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BEIS Regulation Overview

The Department for Business, Energy and Industrial Strategy (BEIS) was a government department in the United Kingdom. It was formed in July 2016 after the decision to leave the EU and the subsequent machinery of government change. The department’s main objective was to create a competitive business environment in the UK and to encourage economic growth through innovation, investment, and the promotion of clean energy.

BEIS itself was formed from the merging of two existing departments: the Department for Business, Innovation, and Skills (BIS) and the Department of Energy and Climate Change (DECC). BIS was responsible for business policy and innovation, while DECC was responsible for energy policy and climate change.

The merges of BIS and DECC was part of the UK government’s plan to streamline the number of government departments and reduce costs. The creation of BEIS brought together the functions of the two departments and created a more cohesive approach to business, energy, and industrial strategy.

Here are the responsibilities that BEIS has governed in the last seven years:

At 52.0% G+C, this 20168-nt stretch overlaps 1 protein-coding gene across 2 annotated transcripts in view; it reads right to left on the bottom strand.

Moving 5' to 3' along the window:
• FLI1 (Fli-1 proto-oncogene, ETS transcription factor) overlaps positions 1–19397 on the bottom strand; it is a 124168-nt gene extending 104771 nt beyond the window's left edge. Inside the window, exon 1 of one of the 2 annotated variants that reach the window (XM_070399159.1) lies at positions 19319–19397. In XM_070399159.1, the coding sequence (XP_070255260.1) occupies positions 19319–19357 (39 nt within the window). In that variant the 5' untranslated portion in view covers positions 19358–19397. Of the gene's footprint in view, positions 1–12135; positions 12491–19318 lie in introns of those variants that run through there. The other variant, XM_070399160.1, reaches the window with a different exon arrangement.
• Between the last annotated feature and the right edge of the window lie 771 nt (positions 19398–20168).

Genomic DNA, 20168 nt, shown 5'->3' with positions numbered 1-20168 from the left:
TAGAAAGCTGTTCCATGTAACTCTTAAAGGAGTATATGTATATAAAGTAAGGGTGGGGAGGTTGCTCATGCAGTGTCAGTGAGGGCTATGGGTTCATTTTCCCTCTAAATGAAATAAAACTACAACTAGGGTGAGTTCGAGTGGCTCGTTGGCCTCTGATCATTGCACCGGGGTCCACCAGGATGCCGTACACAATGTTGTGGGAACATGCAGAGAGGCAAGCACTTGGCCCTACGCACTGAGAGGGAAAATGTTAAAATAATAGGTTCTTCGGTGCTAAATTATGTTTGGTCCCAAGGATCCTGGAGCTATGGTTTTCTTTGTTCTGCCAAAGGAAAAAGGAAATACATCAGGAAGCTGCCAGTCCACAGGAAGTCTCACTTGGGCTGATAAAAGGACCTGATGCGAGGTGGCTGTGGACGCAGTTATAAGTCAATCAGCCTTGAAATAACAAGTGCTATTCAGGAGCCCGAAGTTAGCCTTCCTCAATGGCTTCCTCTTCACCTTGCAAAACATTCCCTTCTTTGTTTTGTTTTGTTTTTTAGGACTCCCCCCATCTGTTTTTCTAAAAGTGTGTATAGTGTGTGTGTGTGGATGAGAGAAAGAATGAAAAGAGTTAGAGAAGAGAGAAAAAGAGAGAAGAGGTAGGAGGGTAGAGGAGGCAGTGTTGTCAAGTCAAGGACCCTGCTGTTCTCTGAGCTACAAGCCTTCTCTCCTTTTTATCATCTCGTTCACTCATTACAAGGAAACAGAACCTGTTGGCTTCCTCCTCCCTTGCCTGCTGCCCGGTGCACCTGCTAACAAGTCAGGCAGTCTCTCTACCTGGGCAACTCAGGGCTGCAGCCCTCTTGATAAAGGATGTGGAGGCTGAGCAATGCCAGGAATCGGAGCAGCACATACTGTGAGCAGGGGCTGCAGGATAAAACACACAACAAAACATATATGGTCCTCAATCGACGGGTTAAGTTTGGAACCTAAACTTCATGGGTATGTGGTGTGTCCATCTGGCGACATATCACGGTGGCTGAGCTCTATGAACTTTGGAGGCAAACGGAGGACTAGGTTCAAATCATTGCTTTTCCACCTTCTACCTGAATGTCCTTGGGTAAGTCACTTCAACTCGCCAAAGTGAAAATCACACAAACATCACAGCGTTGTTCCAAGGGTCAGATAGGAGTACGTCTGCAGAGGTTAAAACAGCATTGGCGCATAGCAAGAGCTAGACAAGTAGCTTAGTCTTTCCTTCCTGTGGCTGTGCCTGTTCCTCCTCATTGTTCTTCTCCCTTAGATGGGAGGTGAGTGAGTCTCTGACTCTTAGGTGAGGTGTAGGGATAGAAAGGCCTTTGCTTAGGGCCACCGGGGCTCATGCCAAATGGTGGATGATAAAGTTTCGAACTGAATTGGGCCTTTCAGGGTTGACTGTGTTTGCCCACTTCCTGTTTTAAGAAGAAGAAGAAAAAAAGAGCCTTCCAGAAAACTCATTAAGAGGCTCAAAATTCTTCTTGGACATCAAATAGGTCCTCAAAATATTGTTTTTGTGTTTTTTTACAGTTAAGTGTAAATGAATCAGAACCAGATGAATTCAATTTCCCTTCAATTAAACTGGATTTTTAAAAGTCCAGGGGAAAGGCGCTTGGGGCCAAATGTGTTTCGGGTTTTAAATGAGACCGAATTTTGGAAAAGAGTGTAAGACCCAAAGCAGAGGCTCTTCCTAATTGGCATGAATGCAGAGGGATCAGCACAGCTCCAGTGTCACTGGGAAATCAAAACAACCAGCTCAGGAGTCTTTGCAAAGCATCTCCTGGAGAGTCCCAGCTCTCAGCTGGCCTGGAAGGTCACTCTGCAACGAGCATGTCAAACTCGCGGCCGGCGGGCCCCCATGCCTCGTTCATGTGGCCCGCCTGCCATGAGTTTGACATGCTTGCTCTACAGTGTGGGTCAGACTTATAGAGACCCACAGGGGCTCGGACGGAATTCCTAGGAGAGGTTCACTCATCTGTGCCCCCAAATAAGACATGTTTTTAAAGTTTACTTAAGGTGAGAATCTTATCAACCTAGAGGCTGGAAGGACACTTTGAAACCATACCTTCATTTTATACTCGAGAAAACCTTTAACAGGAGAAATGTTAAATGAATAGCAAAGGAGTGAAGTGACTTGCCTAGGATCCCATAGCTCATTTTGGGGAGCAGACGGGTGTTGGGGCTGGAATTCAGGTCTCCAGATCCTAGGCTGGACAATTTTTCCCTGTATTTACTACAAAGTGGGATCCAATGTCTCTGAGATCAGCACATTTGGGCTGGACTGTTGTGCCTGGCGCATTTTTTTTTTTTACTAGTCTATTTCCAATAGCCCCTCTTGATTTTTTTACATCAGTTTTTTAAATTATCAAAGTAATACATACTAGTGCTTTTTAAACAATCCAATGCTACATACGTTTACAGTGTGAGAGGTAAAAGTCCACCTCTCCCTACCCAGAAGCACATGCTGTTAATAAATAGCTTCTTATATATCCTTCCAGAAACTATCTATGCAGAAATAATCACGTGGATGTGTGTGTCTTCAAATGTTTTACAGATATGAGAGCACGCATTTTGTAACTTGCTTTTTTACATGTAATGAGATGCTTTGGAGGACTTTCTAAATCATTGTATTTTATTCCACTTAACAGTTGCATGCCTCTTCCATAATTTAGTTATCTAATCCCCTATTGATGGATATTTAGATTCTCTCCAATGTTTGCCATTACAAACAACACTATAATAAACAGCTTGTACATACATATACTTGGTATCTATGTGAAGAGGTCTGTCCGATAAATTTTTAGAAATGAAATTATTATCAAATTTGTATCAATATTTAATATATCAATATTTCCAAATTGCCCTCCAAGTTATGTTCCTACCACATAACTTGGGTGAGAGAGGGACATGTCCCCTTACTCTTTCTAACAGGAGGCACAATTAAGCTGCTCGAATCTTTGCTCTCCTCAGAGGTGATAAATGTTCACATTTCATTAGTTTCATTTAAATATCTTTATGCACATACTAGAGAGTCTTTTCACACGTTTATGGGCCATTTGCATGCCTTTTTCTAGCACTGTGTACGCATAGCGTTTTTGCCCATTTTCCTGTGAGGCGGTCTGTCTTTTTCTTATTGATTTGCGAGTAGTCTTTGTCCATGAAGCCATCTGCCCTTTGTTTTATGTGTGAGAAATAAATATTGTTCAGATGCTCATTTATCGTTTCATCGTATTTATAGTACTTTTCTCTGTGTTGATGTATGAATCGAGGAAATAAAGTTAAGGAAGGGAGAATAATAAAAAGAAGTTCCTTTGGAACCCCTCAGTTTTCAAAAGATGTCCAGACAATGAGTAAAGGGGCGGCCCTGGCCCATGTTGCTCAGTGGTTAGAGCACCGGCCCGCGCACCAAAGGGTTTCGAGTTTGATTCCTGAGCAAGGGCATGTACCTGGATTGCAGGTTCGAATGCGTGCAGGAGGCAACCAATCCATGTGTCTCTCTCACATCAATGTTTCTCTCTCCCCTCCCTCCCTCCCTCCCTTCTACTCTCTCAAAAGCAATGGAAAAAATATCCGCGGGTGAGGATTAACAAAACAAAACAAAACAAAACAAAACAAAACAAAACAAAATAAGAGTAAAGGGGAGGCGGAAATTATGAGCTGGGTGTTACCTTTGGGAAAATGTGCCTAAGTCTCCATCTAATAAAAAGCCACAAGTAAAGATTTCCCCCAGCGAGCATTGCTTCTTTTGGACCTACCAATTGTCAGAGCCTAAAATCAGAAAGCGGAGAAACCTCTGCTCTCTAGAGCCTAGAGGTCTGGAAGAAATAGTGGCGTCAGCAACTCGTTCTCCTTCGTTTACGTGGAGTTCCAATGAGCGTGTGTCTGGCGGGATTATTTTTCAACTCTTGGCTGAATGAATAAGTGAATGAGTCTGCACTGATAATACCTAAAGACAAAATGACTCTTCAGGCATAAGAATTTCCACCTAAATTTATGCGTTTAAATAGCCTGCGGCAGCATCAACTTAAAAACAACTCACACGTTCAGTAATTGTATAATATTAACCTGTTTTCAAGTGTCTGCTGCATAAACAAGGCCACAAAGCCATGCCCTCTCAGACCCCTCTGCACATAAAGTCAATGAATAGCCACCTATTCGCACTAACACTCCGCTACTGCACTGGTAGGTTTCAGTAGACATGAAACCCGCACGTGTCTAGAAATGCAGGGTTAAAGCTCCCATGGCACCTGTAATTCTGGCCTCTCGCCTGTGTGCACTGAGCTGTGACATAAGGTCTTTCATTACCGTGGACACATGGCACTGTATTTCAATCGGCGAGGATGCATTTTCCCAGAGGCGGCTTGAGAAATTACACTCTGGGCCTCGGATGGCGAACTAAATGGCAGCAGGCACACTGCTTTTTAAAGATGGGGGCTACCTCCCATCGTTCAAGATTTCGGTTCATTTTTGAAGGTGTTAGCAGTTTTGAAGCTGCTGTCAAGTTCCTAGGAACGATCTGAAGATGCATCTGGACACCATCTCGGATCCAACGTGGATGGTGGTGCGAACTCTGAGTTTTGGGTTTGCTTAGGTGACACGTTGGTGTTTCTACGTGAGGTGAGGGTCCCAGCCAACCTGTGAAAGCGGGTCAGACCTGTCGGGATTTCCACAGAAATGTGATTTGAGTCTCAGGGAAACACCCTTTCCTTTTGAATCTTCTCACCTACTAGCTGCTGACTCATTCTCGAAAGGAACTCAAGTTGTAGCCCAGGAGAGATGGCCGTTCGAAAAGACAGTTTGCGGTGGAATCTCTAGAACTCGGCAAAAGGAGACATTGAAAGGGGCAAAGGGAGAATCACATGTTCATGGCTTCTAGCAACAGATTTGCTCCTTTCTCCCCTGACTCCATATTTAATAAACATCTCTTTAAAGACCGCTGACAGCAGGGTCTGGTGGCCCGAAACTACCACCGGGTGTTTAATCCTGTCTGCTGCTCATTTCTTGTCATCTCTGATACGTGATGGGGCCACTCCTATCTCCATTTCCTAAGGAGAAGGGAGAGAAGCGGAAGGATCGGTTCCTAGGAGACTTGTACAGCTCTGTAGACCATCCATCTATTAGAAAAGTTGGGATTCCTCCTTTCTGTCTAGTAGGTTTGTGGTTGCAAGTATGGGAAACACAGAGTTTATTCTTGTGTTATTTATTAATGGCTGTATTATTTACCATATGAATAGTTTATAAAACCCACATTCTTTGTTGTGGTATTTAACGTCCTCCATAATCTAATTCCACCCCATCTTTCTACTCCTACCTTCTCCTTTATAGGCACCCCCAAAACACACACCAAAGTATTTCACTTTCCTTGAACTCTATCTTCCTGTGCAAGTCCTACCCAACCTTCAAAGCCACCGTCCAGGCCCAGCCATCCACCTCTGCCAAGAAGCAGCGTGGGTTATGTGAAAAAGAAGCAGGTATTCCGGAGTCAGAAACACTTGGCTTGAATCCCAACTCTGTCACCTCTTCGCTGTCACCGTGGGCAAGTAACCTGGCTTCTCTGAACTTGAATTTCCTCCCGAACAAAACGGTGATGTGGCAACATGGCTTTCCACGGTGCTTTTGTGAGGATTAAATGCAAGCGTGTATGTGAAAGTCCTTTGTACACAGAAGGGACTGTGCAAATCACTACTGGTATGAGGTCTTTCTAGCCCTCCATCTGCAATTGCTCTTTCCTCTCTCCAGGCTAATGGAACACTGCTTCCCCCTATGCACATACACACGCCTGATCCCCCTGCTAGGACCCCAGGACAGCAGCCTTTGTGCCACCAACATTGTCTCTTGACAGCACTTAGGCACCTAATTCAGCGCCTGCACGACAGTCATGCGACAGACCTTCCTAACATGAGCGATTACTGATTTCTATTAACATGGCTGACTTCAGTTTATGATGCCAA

• Developing and implementing a comprehensive industrial strategy and leading the government’s relationship with business
  • Ensuring that the UK remains at the leading edge of science, research and innovation
  • Ensuring the country has a secure energy supply that is clean, affordable and reliable
  • Tackling climate change
  • Promoting competitive markets and responsible business practices

The BEIS New Departments

On 7 February 2023, as part of the government restructuring plan led by UK Prime Minister Rishi Sunak, the Department of BEIS was broken up into four new departments with more focused objectives. 

These changes will go into effect immediately, with ministerial and official leadership in place and each department holding a set of priority objectives. The transition programme will be completed over the next few months, focusing on minimising disruption to ongoing delivery.